(3) The profiling of terrorists based on religions is considered by the United Nations to be a form of discrimination and is viewed by the world body with serious concern [9] .

(c) Suicide Bombing.

(1) An act of terrorism which is now made to be synonymous with Islamic fundamentalists is suicide bombing.

(2) However, research on all suicide terrorist attacks around the world between 1980 and 2005 has shown that over half of all those attacks are carried out by non-Muslims [10] .

(3 The data also show that the presence of foreign combat forces account for about 95 percent of all suicide bombing attacks across all religions. Therefore the primary motivation behind this type of attack is not religion but to cause armed forces belonging to modern democracies to withdraw from the territory that the terrorists perceive as their homeland.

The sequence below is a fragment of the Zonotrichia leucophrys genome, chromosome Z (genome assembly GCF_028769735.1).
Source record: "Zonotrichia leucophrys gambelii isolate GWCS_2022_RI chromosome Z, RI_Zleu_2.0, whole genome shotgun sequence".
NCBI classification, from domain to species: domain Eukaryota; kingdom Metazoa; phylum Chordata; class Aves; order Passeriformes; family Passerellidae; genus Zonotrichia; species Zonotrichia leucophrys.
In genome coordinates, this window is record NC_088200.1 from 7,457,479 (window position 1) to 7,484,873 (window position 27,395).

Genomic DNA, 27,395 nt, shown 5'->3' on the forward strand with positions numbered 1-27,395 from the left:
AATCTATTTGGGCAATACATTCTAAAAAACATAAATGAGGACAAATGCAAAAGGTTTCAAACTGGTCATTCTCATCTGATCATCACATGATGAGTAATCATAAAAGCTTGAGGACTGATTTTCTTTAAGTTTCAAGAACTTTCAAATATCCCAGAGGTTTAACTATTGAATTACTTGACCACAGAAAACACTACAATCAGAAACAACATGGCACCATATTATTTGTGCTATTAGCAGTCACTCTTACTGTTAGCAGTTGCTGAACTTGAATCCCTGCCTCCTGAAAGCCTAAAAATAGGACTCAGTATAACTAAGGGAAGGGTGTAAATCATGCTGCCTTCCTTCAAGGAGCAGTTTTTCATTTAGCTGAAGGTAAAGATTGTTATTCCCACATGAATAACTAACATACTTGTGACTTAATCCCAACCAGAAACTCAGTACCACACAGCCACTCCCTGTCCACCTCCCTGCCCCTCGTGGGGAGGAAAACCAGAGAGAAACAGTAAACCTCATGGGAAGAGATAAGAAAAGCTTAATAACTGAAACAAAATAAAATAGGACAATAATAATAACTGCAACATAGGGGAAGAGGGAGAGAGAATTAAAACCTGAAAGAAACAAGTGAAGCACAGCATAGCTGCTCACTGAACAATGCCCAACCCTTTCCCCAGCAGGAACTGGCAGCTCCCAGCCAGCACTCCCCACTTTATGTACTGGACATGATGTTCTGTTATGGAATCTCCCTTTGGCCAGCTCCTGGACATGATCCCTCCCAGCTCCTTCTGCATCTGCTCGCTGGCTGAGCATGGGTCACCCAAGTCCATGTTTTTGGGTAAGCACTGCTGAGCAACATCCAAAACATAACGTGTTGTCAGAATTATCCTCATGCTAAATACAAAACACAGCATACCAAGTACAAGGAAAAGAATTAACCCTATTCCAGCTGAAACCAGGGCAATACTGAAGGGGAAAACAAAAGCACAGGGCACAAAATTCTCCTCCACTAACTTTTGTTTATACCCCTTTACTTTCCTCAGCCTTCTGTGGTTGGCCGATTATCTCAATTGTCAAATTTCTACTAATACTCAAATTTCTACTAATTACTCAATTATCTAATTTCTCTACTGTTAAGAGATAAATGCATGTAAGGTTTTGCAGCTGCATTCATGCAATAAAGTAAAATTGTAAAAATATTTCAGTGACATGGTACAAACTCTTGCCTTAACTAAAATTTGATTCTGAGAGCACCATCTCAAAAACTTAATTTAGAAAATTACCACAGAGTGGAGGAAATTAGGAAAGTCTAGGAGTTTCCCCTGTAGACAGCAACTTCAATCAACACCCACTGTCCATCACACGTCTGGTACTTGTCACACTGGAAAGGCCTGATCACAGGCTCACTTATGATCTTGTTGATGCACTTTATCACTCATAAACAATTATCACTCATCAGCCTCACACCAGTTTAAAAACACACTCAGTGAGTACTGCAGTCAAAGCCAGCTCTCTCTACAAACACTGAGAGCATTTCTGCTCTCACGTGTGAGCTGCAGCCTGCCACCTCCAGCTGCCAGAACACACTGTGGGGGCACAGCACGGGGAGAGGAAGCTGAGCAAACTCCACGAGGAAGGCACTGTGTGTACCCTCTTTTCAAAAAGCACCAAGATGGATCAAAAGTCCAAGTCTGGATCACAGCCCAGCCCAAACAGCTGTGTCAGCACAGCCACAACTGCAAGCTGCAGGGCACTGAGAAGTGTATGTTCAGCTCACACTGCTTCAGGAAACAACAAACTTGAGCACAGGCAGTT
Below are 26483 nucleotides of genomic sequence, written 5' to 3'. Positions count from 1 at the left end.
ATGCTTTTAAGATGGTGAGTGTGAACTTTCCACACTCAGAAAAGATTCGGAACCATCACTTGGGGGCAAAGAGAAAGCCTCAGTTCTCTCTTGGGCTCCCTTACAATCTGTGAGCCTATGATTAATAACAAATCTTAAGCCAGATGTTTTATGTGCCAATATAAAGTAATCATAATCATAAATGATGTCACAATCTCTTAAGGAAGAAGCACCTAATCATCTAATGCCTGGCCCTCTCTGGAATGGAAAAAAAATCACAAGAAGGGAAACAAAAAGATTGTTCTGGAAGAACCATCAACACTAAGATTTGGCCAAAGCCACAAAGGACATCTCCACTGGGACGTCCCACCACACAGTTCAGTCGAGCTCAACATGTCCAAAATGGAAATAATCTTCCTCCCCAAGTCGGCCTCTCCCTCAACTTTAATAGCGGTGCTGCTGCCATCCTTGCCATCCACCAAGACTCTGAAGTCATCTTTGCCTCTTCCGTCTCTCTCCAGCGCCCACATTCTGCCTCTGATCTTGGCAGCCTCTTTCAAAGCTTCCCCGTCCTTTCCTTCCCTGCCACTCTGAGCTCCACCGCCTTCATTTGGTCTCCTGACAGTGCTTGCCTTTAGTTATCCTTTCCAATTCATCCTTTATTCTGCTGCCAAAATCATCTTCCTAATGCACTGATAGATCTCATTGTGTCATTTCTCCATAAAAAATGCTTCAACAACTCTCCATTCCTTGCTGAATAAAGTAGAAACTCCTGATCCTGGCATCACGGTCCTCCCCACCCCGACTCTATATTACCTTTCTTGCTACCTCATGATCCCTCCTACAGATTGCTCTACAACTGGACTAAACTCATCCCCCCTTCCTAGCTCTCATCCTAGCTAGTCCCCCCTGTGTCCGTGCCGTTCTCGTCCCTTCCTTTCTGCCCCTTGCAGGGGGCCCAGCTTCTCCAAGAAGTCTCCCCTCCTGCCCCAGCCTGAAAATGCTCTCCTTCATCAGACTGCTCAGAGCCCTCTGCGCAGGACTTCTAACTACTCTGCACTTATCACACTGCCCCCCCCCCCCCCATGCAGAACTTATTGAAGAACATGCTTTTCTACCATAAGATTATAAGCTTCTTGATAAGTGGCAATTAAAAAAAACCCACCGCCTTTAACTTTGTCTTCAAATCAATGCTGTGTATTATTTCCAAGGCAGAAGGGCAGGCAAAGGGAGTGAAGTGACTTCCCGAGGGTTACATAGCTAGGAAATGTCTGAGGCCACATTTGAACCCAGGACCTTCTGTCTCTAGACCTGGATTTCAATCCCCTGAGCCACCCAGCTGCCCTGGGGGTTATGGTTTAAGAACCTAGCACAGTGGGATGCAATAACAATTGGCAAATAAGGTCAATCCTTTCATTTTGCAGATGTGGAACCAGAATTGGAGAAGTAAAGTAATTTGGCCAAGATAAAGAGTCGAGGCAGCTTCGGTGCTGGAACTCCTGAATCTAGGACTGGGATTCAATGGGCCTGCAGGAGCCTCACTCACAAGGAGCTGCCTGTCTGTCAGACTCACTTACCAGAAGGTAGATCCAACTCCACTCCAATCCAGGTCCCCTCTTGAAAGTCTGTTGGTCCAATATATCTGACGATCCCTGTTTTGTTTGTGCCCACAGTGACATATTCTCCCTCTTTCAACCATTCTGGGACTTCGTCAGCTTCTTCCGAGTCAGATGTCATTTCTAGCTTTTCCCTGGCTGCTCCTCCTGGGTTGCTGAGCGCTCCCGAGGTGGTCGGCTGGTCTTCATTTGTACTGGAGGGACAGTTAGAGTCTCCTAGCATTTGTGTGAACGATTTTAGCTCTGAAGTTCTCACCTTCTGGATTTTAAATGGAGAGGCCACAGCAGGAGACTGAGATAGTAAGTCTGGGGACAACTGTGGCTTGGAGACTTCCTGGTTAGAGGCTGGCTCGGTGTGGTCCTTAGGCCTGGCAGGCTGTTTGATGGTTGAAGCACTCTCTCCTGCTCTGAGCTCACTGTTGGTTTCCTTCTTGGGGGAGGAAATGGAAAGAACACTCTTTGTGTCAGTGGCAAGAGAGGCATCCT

(4) The most number of attacks were found to be carried out by the Tamil Tigers of Sri Lanka, which, if they declare their allegiance to any religion at all, it would certainly not be to Islam.


26. It is clear that in spite of its recent near-monopoly of the term fundamentalism in the global mass media, Islam did not give birth to this term. Rather, it was popularised by the American Protestants to identify themselves as separate from the mainstream Christians. This Christian revivalist movement subsequently gained infamy and found themselves out of the mainstream. All the negative connotations carried by this term was later heaped upon persons who uphold the fundamentals of Islam.